One of the people who wrote to me over the festive season was Mark. He asked ‘why when we need a decision on anything do we have to write a report instead of pitching to the Leadership Team in person?’
That opened up a whole new can of worms. I’ve never really thought about it (at least recently) and so it was a great question. Why do we always rely upon reports? There must be a reason other than we’ve always done it that way or that is how local government works. I must admit that I found it odd when I first joined the public sector to see the reliance upon report writing. My former Chief Executive told me how he hadn’t written a report for ages and so it must have been something he had been used to doing. Often! I’ve gone native though over the last twelve years and have forgotten that is was different.
What has intrigued me isn’t whether or not we should write reports but rather are we missing something by insisting upon them. Perhaps in the first place I should start with some defence of the written report however. They are a tried and trusted way of getting complex issues across to a wide audience. They can be read over and over again to squeeze out every ounce (gram?) of detail and can act as a permanent reminder of what was considered and agreed. They can also be read by people outside of the decision making process which adds transparency and hopefully some trust to the process. So reports seem like a good thing all round.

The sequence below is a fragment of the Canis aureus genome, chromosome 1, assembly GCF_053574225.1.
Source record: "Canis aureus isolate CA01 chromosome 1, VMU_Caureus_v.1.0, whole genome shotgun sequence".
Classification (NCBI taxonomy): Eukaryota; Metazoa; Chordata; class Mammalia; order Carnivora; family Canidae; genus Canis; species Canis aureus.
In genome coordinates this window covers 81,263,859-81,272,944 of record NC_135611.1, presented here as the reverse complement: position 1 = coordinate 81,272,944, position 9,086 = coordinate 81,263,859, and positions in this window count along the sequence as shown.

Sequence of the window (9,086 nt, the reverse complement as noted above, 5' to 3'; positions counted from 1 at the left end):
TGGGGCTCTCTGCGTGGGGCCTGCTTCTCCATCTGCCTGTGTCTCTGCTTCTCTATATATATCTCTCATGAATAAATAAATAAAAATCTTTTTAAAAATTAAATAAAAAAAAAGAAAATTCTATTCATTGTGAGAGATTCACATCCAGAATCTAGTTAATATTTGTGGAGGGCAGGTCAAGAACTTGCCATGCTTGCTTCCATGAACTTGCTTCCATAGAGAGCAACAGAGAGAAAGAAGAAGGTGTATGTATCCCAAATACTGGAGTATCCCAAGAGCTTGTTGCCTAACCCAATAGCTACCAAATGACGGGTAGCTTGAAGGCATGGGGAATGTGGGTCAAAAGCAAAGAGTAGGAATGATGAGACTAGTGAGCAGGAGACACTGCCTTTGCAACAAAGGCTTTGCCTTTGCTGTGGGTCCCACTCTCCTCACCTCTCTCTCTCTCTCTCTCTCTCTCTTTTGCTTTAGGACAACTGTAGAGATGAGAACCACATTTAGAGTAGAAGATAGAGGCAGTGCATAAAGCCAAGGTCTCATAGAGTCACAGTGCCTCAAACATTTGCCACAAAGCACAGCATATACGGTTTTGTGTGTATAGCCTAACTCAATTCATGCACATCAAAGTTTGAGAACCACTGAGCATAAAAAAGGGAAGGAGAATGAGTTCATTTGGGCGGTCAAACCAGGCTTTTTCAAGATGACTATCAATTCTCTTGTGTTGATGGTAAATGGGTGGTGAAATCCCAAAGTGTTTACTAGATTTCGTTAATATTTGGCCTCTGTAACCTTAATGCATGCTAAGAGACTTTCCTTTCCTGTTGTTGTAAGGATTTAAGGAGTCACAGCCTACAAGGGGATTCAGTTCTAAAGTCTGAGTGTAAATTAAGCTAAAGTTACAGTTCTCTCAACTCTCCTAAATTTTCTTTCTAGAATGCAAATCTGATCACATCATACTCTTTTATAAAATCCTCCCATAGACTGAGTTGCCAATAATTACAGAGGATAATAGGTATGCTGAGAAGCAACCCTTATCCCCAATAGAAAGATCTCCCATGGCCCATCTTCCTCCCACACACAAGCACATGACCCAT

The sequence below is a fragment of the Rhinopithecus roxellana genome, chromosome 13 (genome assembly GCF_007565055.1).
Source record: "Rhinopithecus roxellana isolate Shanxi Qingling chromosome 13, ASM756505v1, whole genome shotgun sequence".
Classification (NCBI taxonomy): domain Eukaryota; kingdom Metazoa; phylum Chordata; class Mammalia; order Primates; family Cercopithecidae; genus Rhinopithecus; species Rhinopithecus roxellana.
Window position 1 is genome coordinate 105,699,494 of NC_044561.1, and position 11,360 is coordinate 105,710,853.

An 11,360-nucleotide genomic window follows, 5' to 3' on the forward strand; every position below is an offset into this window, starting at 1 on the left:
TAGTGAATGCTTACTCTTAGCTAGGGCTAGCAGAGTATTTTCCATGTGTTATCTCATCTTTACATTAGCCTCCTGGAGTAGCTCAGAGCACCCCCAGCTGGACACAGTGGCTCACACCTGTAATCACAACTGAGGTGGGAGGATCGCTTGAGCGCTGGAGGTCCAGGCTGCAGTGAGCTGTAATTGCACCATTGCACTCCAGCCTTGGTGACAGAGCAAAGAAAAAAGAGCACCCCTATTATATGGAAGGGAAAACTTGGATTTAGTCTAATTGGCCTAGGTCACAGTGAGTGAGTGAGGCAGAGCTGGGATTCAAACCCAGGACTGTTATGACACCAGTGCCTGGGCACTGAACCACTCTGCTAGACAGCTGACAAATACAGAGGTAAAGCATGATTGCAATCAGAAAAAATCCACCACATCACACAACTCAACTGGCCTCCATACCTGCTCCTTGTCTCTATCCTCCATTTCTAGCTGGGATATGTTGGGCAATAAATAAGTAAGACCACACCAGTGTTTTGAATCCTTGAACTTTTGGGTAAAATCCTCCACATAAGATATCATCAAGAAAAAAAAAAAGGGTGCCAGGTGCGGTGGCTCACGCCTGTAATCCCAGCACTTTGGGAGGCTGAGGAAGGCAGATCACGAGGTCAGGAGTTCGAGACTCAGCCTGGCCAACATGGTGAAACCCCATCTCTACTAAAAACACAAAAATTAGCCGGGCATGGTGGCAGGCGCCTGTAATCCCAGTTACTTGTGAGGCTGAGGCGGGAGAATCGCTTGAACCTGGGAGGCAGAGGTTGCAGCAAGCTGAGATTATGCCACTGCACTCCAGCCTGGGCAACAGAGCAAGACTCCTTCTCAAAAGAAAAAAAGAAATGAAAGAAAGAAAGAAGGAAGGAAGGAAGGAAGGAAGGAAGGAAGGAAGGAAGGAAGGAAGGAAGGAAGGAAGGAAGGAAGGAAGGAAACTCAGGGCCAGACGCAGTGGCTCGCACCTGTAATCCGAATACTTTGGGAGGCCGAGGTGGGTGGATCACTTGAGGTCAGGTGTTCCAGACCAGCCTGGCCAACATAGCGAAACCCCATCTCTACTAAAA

Yet the issue we need to consider is ‘does the quality of the report affect the quality of the decision?’ In other words could it be possible to make a bad decision based upon a good report or miss a good opportunity on the back of a badly written report. What about all those people with great ideas who struggle to write reports?
Having been around for some time I am aware that people are different. Some people ae good with language while others are not. Some can put pen to paper and tell a good story while others flounder. So how do we make sure that those whose report writing skills are not as proficient as others to bring forth their ideas?
I might like to tell of my ideas through stories while others might prefer a presentation. Some may be more comfortable having a chat over a cup of tea and a biscuit while some may wish to use the medium of song.
Perhaps it would be better for people with ideas to pitch them in whatever way they feel comfortable. Once enough people have bought in to it, then the report can be written.